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remembering the screen program

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Motivation to do some software projects by writing them down.

lion mclionheadlion mclionhead 09/08/2019 at 19:461 Comment

Lions used to discover odd UNIX programs by examining the output of ps on multiuser systems with actual multiple users.  When they got their own personal UNIX boxes, those days ended.  Screen was a very useful program lions once discovered, but forgot about.  Not sure if it was originally just used on vt100's & xterm ended up replacing it or if the resolution was too low to have more than 1 xterm.  

It was forgotten for 20 years, but would be useful in today's world of having to run browsers in multiple accounts.  The lion kingdom's typical development environment has evolved into 5 xterms for 5 tasks which would best be consolidated:

openocd

telnet into openocd

builds

search commands

text editors

The basic screen commands:

ctrl-a c creates a new shell

ctrl-a n go to the next shell

ctrl-a p  go to the previous shell

ctrl-a " shows all the shells

ctrl-a ctrl-a toggles between 2 shells

More advanced commands:

ctrl-a d detach the current shell, making it a daemon.  You can log out without ending it.

screen -r reattaches to the daemon & shows the terminal output

screen -ls shows the daemons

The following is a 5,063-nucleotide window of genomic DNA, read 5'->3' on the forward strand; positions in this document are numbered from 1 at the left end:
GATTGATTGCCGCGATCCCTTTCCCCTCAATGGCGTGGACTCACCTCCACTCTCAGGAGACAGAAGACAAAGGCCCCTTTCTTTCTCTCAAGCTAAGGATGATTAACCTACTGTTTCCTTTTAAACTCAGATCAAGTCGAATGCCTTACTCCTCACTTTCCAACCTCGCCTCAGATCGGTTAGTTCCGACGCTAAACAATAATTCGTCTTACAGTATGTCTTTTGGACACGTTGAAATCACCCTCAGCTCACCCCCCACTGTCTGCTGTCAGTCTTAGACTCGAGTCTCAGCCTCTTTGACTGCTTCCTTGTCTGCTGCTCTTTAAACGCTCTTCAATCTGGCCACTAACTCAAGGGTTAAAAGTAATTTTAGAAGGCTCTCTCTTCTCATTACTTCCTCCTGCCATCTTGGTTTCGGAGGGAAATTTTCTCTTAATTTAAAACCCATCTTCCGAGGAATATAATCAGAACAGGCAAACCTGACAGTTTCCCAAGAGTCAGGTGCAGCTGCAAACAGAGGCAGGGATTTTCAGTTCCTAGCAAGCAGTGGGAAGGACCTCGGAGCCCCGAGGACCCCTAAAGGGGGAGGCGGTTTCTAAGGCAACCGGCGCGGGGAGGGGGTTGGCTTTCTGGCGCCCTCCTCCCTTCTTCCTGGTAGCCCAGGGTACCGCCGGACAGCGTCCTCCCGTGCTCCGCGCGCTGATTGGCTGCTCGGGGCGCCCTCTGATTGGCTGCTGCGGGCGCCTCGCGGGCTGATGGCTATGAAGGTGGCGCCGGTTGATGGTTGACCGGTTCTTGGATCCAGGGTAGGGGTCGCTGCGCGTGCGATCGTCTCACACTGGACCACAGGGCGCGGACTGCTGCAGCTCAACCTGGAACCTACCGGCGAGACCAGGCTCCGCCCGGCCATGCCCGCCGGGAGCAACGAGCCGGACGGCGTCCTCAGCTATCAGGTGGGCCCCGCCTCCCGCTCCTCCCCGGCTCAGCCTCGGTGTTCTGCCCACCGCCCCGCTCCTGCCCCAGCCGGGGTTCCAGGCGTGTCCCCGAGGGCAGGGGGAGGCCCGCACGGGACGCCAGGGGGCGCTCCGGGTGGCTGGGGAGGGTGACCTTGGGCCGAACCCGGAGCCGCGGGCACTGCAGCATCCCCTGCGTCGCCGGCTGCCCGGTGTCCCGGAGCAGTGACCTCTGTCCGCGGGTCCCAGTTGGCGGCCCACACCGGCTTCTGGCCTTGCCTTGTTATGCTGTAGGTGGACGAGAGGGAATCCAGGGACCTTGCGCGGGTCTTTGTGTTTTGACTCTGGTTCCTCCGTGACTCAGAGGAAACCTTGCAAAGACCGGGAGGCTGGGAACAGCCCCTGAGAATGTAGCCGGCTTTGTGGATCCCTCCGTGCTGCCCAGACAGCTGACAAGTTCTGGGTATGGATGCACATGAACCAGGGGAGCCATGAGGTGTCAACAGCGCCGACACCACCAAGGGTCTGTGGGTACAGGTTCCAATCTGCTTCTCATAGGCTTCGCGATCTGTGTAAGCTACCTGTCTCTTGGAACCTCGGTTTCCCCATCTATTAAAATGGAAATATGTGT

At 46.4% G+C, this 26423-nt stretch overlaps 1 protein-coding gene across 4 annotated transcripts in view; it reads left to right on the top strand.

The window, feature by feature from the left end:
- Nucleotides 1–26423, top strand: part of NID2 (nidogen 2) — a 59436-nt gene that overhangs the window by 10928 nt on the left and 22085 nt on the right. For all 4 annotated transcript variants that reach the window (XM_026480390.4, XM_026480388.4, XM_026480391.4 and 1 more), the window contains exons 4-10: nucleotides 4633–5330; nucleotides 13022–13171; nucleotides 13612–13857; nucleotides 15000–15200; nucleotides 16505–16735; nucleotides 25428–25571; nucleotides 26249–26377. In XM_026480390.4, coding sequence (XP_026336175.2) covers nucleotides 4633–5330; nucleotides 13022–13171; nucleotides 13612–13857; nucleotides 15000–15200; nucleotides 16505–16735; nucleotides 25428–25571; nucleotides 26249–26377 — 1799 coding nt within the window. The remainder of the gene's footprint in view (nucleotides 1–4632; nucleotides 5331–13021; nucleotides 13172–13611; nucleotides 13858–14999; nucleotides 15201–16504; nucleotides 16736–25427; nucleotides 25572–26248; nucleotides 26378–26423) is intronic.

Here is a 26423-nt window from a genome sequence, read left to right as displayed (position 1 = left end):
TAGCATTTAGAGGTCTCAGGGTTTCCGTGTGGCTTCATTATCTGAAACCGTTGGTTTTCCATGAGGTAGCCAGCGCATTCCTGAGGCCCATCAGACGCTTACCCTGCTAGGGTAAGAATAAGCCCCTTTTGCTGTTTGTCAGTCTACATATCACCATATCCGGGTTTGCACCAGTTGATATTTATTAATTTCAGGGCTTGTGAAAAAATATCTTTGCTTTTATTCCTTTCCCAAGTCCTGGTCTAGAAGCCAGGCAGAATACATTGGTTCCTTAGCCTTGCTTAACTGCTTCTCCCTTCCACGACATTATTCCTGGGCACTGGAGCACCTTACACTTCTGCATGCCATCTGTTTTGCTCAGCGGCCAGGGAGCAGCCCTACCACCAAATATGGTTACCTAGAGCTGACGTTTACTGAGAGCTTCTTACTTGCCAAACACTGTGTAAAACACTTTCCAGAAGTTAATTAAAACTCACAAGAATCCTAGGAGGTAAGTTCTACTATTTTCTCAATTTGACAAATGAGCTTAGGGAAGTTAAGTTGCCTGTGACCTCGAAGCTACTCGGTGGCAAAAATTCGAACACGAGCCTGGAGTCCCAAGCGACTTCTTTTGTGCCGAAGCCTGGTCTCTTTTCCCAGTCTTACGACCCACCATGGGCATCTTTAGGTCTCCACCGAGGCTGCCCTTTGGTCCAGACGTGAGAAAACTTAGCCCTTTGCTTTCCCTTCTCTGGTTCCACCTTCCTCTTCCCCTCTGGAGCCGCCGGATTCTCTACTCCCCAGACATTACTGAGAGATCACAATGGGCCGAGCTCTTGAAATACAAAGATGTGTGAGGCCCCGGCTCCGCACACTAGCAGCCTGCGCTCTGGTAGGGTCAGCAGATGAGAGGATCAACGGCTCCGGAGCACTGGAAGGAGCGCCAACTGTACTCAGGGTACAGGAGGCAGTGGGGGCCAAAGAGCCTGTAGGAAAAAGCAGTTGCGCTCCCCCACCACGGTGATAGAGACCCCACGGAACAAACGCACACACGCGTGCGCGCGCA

Scrolling in screen:

Screen by default doesn't use the xterm scroll buffer, but has its own odd buffer which requires using its copy feature to scroll into.

ctrl-a ESC enters copy mode

cursor keys scroll back

ESC again escapes from the copy mode

The alternative is forcing screen to use the xterm scroll buffer by editing /etc/screenrc

This magic line should already be in /etc/screenrc & just need to be uncommented:

termcapinfo xterm|xterms|xs|rxvt ti@:te@

The xterm scroll buffer is not swapped when changing shells.  You still have to go back to abusing the copy feature for that.  Lions used to jump around the screen program like a pro & screen's disabling of the xterm scroll buffer makes lions believe it was originally just needed on vt100's.

There is a split screen mode, which defeats the purpose of multiplexing shells into a single terminal but looks neat.

The titles of the screens have to be customized.  In Linux, it's done by appending a kludge to print an escape sequence right before the command prompt.  It can't show the currently running program but it can show the prompt.  It takes some doing to delete all the other PS1 declarations & make sure this is the only one:

export PS1='`whoami`@`hostname`:`pwd`% '

# customize the screen title
case $TERM in
    screen*)
        # ESC k ESC \ tells screen to set its title

        # \w prints the working directory
        SCREENTITLE='\[\ek`whoami`@`hostname`:\w\e\\\]'
        ;;
    *)
        SCREENTITLE=''
        ;;
esac
PS1="${SCREENTITLE}${PS1}"

Discussions

Ken Yap wrote 09/08/2019 at 22:40 point

You'll find that a screen program still exists but is mainly used for maintaining a persistent session. Nowadays with large screens widely available there is no barrier to opening up lots of xterms.

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